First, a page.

The term neuroplasticity refers to the brain’s ability to change and form new neural connections throughout a person’s lifetime. To understand this concept, think of your brain as a road map. Every time you think, feel, or do something, a particular road is traveled. Certain roads are traveled more often, and these represent our habits. Each time you think a specific way or complete a specific task, your brain becomes familiar with this route, and it is easier to travel.
If you start to think a new way or develop new habits, new roads are developed, and the former roads are traveled less frequently, or perhaps eliminated entirely. This is what happens when an individual suffers from a stroke. The connections your brain had developed become damaged, so new connections must be created to compensate. Unfortunately, if not created correctly, this can hinder a number of important, everyday functions.
Now, due to advancements in medicine, we know that new developmental techniques can restore brain connections and thus help stroke patients recover. Known as Neuro Developmental Treatment (NDT), this approach focuses on improving motor control by putting the body through regular movement with high repetitions.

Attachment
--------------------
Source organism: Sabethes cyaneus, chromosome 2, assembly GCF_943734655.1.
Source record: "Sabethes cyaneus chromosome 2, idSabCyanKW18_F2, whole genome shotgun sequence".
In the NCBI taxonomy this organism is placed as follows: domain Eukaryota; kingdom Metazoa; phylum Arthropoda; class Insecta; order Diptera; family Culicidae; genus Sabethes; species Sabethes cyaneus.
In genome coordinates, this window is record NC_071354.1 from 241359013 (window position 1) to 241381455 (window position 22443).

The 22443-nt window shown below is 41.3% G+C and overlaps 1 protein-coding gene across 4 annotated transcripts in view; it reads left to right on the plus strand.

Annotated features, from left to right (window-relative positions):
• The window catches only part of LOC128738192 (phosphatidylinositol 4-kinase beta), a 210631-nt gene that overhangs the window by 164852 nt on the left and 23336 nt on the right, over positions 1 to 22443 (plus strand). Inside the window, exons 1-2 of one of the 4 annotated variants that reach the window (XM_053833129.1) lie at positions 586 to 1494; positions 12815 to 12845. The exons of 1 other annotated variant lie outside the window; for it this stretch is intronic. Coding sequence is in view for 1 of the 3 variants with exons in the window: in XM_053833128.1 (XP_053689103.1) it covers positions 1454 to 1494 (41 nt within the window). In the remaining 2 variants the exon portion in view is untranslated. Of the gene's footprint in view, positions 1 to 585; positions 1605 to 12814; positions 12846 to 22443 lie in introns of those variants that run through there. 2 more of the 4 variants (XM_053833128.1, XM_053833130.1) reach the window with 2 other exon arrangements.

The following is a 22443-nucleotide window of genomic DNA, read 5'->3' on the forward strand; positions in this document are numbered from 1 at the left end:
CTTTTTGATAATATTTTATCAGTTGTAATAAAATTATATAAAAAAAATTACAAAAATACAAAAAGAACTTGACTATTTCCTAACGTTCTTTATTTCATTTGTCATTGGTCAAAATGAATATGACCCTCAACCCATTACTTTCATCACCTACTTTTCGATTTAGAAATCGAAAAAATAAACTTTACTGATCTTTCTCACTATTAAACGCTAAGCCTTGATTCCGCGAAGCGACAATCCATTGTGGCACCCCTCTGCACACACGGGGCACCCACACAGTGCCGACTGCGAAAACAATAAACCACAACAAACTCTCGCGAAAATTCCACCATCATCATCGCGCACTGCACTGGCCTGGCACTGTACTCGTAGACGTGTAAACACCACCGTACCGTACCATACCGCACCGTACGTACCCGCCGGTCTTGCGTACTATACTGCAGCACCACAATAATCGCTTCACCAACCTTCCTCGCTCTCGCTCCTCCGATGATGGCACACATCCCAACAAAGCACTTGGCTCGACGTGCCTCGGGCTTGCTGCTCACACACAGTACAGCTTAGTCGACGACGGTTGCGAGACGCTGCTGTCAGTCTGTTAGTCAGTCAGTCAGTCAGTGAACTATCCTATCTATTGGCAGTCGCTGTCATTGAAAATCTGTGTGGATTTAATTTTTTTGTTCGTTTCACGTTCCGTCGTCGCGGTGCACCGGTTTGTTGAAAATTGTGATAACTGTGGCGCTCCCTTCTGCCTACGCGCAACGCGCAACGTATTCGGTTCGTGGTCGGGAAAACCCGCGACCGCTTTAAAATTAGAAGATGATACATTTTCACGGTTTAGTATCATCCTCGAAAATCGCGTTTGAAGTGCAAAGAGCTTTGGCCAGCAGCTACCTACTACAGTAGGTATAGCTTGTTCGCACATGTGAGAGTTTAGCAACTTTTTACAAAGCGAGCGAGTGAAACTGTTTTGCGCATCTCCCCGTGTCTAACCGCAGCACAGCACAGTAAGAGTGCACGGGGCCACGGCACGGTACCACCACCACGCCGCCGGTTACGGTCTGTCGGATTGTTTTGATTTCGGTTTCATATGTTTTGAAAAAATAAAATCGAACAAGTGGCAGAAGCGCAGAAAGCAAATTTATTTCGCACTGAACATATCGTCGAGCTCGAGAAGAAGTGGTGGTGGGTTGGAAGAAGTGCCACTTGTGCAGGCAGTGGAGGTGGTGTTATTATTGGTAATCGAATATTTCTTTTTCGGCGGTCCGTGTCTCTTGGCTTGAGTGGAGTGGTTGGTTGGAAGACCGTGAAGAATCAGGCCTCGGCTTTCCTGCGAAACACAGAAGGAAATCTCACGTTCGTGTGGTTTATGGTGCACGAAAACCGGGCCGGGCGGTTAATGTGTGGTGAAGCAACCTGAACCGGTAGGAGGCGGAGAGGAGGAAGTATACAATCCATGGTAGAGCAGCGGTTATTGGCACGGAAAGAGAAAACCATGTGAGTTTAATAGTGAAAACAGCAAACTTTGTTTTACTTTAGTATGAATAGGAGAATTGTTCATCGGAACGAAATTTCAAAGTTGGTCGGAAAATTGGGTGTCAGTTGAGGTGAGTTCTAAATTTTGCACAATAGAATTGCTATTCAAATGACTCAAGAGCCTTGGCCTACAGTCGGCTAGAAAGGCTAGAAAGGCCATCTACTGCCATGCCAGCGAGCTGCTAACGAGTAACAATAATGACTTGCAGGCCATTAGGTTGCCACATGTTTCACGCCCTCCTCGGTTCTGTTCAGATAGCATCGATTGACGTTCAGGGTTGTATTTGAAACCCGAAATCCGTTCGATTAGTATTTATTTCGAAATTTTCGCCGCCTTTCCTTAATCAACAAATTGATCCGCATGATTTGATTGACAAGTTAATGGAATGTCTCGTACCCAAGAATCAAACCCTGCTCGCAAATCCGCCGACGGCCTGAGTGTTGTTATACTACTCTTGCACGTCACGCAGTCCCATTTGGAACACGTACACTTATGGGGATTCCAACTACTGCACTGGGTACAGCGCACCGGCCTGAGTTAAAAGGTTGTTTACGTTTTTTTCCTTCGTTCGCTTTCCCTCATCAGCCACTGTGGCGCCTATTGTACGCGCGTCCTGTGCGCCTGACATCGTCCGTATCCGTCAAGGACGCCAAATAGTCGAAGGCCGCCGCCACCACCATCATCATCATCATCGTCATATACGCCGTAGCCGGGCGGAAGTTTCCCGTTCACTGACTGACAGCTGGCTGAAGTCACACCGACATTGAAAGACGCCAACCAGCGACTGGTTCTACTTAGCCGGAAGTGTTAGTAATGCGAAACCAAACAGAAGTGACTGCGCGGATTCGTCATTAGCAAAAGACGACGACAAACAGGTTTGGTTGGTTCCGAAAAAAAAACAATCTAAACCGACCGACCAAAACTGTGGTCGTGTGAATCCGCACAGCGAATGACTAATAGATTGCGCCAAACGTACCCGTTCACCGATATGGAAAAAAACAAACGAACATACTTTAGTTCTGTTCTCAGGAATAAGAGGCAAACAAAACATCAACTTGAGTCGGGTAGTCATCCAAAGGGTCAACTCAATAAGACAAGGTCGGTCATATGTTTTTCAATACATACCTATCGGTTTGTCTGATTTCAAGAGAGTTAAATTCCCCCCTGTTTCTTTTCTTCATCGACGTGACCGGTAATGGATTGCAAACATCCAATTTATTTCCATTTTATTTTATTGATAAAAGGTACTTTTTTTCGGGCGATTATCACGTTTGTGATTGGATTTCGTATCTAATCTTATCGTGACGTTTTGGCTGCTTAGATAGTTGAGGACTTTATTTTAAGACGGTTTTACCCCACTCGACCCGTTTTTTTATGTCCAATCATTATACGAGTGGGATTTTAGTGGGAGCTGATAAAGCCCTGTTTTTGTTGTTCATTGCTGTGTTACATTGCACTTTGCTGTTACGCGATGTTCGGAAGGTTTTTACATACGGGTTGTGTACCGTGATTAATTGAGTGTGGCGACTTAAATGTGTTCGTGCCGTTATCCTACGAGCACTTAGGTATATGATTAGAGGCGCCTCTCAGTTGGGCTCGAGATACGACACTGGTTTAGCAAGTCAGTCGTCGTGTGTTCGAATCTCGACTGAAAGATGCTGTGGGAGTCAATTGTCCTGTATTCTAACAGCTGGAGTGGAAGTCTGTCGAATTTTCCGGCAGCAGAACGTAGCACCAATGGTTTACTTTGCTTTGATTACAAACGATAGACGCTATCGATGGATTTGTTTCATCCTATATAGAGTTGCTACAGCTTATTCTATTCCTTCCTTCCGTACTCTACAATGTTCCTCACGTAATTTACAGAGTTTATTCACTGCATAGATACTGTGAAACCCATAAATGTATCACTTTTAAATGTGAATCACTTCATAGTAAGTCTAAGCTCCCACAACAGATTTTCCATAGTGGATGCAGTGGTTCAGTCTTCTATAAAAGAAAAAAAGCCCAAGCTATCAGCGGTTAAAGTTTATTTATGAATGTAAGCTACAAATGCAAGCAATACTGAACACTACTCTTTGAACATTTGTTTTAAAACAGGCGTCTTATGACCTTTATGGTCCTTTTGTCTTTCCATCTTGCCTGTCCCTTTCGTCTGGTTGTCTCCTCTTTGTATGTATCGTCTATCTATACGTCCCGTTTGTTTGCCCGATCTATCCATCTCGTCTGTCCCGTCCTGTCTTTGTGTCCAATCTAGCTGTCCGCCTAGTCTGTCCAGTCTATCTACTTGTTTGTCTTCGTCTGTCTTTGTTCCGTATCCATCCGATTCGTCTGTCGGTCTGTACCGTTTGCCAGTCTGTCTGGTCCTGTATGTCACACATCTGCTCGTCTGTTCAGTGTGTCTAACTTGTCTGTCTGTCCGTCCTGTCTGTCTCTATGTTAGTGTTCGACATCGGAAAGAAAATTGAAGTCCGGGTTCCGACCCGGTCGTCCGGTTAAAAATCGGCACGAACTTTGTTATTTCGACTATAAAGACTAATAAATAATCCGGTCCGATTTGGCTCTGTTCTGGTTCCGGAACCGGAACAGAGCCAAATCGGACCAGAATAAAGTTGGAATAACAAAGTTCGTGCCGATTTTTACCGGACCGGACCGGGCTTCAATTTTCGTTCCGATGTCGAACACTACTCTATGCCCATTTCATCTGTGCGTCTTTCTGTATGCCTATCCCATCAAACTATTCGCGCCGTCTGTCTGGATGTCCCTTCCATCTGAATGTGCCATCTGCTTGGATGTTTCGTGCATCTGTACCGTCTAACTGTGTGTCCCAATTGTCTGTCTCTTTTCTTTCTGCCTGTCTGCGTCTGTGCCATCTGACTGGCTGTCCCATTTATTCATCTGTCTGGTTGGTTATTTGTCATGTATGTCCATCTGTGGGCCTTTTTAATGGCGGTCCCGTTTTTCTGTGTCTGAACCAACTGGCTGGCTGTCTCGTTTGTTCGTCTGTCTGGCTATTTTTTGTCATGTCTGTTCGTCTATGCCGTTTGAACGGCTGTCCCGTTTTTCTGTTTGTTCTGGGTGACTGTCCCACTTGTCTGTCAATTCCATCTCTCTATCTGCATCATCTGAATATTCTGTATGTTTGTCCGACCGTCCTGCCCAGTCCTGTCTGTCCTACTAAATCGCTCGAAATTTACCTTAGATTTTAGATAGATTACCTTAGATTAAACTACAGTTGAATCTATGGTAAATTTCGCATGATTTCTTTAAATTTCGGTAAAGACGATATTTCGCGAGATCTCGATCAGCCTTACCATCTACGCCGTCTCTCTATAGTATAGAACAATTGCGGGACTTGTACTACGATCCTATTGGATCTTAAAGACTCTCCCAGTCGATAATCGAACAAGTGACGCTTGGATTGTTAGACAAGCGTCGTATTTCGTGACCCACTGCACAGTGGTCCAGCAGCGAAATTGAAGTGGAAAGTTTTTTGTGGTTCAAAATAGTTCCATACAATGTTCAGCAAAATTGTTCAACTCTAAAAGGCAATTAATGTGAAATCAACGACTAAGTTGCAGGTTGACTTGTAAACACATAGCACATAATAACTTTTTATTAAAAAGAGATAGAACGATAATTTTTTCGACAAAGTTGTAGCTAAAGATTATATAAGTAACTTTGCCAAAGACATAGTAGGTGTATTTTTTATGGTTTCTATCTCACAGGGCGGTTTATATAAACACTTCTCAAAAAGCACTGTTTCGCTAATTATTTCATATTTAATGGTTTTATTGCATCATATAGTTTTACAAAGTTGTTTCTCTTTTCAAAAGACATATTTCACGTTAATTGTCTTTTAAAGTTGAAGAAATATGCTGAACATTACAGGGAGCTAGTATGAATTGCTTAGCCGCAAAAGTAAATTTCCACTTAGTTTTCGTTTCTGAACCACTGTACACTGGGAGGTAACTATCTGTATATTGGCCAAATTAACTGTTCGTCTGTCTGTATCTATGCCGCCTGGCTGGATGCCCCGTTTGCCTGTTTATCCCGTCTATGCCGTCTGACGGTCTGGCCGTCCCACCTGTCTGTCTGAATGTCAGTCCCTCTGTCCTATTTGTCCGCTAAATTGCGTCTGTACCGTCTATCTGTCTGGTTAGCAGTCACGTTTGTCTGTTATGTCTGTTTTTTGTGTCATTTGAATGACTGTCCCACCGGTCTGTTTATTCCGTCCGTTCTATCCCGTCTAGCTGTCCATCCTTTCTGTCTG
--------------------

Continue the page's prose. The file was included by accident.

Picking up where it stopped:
How Treatment Works
With NDT, a patient’s physical therapy team will engage the patient in functional tasks to facilitate movement while using precise handling to encourage optimal results.
One particular technology that aids in effective NDT treatment is the AutoAmbulator, a robotics-assisted treadmill that places patients in a standing position and continuously monitors their walking patterns. Based on a patient’s tolerance, therapists can adjust the speed and amount of weight bearing. If an adverse event occurs (for instance, the foot doesn’t strike the treadmill properly), the machine will shut down to minimize injury risk.
Benefits to Patients
With NDT treatment and specific technology like the AutoAmbulator, patients can focus on consistent repetitive movements. This helps them create new neural connections, so that they can restore function without developing ineffective compensation techniques. By focusing on the whole person, treatment can be more efficient and well-rounded.